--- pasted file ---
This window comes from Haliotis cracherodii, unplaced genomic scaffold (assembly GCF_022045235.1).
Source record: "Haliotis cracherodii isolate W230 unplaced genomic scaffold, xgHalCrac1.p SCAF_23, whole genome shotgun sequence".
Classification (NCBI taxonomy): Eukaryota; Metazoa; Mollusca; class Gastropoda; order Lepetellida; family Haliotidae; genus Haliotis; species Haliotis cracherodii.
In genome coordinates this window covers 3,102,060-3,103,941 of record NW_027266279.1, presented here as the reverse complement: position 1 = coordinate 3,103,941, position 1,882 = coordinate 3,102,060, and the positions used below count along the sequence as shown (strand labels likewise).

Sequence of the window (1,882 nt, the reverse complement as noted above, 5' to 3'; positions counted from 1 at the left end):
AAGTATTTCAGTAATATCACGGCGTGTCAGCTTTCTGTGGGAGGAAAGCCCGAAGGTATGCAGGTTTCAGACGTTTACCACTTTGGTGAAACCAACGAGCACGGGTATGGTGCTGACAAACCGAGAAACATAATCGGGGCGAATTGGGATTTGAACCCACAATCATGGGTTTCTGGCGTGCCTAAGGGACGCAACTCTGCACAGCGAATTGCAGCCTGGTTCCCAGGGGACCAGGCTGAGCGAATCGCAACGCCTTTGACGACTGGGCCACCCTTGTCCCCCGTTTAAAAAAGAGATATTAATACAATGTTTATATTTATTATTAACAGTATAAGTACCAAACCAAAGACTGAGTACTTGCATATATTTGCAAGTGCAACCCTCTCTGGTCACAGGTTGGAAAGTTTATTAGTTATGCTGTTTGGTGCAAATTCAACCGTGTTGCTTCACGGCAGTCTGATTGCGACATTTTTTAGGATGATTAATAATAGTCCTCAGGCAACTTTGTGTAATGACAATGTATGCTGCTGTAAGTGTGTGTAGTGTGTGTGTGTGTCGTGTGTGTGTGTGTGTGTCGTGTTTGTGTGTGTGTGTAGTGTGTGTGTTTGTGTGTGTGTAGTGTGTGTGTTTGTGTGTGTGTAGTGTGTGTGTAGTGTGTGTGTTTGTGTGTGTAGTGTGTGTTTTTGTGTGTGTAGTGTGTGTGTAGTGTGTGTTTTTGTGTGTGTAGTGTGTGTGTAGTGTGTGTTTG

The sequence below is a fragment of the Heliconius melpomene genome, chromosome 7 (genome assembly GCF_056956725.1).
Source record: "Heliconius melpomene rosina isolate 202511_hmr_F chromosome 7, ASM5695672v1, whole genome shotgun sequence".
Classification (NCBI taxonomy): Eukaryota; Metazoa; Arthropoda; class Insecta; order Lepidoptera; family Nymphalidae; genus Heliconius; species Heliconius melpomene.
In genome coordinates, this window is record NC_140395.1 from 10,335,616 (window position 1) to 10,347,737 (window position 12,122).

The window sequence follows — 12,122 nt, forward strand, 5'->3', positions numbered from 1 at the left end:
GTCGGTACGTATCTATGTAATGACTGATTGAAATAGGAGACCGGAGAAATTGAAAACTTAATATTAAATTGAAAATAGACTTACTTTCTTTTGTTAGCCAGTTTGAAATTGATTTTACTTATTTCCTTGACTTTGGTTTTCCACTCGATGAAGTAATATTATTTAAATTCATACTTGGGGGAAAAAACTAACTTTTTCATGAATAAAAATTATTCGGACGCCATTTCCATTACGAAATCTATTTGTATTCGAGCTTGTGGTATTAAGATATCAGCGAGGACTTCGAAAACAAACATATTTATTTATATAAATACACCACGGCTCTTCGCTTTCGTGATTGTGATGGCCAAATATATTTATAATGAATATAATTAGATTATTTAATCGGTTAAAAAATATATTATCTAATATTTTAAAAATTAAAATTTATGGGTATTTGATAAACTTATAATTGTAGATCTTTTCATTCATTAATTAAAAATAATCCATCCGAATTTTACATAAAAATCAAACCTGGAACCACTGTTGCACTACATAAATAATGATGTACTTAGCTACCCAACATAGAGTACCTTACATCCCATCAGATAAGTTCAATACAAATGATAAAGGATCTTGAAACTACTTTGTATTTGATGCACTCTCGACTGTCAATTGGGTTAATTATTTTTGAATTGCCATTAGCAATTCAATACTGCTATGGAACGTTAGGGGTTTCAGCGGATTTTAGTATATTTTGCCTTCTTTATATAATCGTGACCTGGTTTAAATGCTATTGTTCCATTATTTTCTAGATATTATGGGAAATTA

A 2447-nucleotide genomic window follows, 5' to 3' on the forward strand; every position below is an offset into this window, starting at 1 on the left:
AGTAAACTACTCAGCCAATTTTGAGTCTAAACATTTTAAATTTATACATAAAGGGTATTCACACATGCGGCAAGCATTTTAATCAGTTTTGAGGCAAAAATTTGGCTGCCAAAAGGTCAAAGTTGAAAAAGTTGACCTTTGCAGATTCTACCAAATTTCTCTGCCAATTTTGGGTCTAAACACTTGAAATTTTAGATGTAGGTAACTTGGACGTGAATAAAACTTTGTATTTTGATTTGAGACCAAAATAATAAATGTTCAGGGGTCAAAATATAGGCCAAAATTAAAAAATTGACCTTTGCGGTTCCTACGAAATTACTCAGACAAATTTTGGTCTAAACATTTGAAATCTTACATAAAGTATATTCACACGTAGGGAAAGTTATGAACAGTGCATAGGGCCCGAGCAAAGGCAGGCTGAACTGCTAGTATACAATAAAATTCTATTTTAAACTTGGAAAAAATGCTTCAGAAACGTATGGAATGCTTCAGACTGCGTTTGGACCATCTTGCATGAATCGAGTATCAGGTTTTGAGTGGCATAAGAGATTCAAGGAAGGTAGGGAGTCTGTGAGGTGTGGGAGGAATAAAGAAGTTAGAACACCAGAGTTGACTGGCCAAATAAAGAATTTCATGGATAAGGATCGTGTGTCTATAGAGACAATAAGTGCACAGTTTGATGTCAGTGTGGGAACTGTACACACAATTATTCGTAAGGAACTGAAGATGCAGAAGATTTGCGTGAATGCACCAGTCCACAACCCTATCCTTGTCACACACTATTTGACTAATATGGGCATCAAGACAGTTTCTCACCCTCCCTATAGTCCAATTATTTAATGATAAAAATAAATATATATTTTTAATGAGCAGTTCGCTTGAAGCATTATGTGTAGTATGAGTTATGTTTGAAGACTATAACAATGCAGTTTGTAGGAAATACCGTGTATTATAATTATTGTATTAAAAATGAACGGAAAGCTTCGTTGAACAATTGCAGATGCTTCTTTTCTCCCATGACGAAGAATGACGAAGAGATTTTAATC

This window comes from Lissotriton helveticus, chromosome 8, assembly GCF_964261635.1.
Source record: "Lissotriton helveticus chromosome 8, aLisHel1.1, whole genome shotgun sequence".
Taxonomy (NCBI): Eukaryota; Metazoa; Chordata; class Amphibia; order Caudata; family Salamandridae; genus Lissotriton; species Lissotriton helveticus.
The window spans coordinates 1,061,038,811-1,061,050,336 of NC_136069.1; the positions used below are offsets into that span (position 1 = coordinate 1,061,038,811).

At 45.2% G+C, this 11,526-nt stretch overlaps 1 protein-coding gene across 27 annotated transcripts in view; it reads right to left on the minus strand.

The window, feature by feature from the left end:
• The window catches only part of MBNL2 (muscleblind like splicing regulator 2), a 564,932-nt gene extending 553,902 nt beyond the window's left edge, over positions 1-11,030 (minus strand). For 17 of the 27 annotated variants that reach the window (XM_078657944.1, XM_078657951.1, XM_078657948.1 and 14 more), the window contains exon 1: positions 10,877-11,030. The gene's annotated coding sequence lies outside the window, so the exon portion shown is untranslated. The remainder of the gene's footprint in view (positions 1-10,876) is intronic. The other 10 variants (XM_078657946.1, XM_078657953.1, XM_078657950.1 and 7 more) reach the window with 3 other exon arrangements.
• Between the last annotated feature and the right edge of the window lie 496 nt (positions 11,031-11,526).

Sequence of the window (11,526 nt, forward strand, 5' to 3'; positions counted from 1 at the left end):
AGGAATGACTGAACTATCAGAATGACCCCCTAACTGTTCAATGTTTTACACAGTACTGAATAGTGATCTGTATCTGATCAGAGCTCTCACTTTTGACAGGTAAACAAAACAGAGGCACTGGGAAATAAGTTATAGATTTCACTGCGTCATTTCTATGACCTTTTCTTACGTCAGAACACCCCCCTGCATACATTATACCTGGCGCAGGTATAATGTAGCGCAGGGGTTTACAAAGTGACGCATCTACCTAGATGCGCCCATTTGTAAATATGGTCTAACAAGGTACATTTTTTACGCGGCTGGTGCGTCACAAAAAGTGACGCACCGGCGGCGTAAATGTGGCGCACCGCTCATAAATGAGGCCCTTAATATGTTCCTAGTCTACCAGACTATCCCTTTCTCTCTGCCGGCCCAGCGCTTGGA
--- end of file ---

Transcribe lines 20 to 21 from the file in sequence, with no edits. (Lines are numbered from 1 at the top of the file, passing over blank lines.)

The window, feature by feature from the left end:
• The window catches only part of MBNL2 (muscleblind like splicing regulator 2), a 564,932-nt gene extending 553,902 nt beyond the window's left edge, over positions 1-11,030 (minus strand). For 17 of the 27 annotated variants that reach the window (XM_078657944.1, XM_078657951.1, XM_078657948.1 and 14 more), the window contains exon 1: positions 10,877-11,030. The gene's annotated coding sequence lies outside the window, so the exon portion shown is untranslated. The remainder of the gene's footprint in view (positions 1-10,876) is intronic. The other 10 variants (XM_078657946.1, XM_078657953.1, XM_078657950.1 and 7 more) reach the window with 3 other exon arrangements.